3/01/2016

Eurozone in Trouble


Leaving the European Union would threaten jobs and put the UK's economy at risk, leaders of some of Britain's biggest companies have said.

Bosses - including those of BT, Marks & Spencer and Vodafone - signed a letter published in the Times, saying an EU exit would deter investment in the UK.

Leave campaigners point out two-thirds of FTSE 100 firms, including Tesco and Sainsbury, did not back the letter.

A referendum on whether the UK should stay in the EU will be held on 23 June.

David Cameron earlier took questions from employees of mobile phone giant O2, one of the signatories of the letter, at its headquarters in Slough, on the first of a series of tour events to sell his pro-EU message to voters. 

The move is designed to reach beyond Westminster and the emerging divisions within the Tory party. 

The Mayor of London Boris Johnson, the most high-profile politician to back EU exit, has urged people to focus on the issues and played down talk of ill feeling between him and the PM, saying "team spirit" within the party was good.

In a move described by No 10 as "unprecedented", chairmen or chief executives of 36 FTSE 100 companies signed the letter, organised by Stronger in Europe and Downing Street, backing the campaign to stay in the EU, including Burberry, BAE Systems and EasyJet.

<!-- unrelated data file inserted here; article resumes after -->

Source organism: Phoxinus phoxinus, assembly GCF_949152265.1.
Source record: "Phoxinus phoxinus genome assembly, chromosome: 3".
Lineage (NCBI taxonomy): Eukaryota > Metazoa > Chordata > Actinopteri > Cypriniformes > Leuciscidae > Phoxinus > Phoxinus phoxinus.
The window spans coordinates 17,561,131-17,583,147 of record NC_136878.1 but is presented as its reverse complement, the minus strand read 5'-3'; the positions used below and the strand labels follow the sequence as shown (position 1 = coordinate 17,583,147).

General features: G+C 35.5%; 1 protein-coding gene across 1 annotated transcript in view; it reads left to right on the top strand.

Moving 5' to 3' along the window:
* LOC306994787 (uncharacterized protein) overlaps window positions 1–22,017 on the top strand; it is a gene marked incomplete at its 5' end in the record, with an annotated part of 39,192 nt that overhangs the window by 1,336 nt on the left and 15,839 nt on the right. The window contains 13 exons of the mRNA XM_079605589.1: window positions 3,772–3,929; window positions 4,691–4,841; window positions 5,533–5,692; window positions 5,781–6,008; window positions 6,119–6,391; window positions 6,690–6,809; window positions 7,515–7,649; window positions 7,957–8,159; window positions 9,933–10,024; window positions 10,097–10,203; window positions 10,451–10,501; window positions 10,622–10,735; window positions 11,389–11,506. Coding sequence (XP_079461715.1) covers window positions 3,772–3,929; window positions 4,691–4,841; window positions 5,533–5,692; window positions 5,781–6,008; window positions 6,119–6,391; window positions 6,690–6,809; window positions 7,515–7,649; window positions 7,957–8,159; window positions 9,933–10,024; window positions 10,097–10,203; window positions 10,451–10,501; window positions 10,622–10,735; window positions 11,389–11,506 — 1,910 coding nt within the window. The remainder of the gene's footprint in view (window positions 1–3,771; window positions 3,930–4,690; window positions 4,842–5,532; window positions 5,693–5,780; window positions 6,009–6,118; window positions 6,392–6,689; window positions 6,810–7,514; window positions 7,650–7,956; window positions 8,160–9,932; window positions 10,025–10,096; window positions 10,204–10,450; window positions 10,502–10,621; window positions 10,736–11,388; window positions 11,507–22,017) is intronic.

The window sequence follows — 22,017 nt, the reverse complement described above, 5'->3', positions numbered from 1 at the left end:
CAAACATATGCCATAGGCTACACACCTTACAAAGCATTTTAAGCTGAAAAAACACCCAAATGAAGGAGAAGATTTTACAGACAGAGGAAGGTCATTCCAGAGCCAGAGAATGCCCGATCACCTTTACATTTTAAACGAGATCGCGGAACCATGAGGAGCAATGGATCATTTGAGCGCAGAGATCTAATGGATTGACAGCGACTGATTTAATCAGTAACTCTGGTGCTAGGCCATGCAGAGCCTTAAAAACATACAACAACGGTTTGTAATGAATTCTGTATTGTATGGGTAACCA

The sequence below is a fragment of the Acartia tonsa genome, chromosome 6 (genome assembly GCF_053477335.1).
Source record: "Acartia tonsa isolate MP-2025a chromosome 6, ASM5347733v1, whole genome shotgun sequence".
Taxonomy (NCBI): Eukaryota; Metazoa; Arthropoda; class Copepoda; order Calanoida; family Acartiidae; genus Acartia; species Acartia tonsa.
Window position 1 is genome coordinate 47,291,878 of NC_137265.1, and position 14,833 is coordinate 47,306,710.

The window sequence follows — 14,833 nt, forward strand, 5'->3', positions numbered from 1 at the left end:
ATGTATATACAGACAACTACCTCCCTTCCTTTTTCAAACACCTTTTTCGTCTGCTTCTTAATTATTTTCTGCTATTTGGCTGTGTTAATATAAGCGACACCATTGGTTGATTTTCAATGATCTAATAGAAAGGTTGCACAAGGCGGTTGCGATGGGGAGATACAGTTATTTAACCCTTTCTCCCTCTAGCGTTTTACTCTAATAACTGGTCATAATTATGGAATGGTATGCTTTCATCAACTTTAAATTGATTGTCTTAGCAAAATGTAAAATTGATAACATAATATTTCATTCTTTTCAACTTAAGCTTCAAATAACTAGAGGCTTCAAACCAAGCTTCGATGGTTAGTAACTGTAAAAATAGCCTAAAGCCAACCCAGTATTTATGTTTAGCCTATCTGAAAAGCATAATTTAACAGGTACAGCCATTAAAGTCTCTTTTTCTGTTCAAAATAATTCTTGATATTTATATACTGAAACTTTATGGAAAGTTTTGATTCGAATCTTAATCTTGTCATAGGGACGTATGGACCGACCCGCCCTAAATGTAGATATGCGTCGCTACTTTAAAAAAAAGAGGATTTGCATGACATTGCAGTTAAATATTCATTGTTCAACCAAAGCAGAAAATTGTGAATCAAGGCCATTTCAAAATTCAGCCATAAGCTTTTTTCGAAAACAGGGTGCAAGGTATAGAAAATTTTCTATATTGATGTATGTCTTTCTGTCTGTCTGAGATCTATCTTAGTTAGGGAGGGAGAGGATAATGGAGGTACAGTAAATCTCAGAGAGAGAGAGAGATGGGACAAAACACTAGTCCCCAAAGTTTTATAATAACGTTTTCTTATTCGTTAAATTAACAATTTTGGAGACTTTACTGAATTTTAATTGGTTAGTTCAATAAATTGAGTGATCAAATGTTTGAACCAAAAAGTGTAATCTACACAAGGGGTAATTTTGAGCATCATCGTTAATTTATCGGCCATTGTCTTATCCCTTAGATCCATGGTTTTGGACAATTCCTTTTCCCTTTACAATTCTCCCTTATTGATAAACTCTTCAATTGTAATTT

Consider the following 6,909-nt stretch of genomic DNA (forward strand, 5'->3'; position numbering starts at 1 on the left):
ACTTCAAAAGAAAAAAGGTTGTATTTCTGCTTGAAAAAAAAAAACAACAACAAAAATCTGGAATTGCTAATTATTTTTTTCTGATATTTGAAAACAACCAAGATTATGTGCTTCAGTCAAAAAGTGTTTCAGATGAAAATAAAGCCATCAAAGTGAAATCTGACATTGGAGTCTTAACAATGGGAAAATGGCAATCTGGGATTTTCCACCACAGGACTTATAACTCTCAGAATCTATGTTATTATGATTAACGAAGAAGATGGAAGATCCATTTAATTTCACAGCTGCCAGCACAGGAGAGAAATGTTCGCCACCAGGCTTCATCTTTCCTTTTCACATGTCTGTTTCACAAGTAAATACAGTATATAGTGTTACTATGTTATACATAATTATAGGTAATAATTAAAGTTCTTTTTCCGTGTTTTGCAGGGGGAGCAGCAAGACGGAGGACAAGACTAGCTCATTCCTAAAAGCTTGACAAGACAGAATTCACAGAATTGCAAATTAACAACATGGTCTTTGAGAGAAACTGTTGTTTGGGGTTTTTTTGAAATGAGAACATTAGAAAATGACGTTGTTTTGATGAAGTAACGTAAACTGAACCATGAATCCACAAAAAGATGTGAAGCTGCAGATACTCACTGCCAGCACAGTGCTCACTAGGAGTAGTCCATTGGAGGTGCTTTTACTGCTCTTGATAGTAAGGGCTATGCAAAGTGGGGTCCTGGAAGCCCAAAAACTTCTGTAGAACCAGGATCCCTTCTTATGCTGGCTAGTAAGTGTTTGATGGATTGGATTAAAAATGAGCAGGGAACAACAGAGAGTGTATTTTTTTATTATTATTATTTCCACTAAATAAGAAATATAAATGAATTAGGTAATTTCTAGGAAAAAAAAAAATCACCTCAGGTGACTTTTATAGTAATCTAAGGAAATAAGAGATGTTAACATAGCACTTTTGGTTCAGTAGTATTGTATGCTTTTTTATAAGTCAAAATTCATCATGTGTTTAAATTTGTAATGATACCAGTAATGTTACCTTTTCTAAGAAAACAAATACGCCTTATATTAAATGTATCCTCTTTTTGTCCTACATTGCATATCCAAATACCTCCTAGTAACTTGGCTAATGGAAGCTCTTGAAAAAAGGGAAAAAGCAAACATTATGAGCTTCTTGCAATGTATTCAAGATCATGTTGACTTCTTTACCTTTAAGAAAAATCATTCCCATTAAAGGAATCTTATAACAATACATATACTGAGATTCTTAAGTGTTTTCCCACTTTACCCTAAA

The FTSE bosses were among a total of 198 signatories from the business world, including the chief executives of Heathrow and Gatwick airports.

However, nearly two-thirds of the UK's largest publicly listed businesses did not sign, including RBS and Barclays.

Asked about why the majority of FTSE 100 companies did not sign the letter, Mr Cameron said companies were often reluctant to "make any form of political statement".

But he added: "If the leave campaign could produce 35 business leaders of this sort of stature they'd be over the moon and I don't think they have the prospect of doing that with FTSE 100 leaders in any way."

On Boris Johnson's decision to campaign against him, the prime minister said he had "huge respect" for the London Mayor and he had "great future in British politics" but added: "He has got it wrong on this one."
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